In voting Monday to lift the burn ban, Brown County Commissioners acknowledged a fact that is well-known by anyone who has lived in Texas for some length of time.The weather is fickle.
When the burn ban was instituted about a month ago, conditions were prime for grass fires. The land was dry, and hot southerly winds were blowing constantly. A spark from a train wheel, a welding site or even a discarded cigarette was a threat to burn hundreds of acres of property. Indeed, one major grass fire was fought in Brown County during June, and several others were beaten back in Coleman and McCulloch counties.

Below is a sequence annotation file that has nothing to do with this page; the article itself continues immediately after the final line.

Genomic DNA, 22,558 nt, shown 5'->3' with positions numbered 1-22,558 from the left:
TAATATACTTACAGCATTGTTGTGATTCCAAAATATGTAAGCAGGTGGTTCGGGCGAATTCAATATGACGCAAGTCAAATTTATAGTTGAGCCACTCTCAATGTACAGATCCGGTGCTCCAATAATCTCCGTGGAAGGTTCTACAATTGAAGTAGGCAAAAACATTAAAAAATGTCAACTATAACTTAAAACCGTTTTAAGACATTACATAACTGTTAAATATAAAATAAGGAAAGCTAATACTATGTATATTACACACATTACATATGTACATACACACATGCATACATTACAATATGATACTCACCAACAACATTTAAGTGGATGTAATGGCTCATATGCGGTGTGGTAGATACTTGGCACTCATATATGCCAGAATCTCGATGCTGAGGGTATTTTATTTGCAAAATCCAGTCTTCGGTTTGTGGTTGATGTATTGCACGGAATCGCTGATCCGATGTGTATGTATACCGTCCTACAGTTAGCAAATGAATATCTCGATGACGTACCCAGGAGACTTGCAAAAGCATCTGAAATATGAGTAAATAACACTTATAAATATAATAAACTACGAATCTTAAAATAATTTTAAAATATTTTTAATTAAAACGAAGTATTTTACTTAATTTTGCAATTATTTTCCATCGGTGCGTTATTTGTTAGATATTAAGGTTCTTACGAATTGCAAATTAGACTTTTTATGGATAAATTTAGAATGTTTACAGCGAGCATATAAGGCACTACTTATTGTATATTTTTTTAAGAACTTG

Several good rains, spotty as they may have been, eased what had been very dangerous conditions. The commissioners court responded by lifting the burn ban, but members pointed out that it could be a temporary situation. If dry weather persists, and thatís always a possibility during hot Texas summers, the ban may have to be instituted soon. In the meantime, careful use of any equipment that generates sparks and of any sources of fire are crucial to the safety of life and property.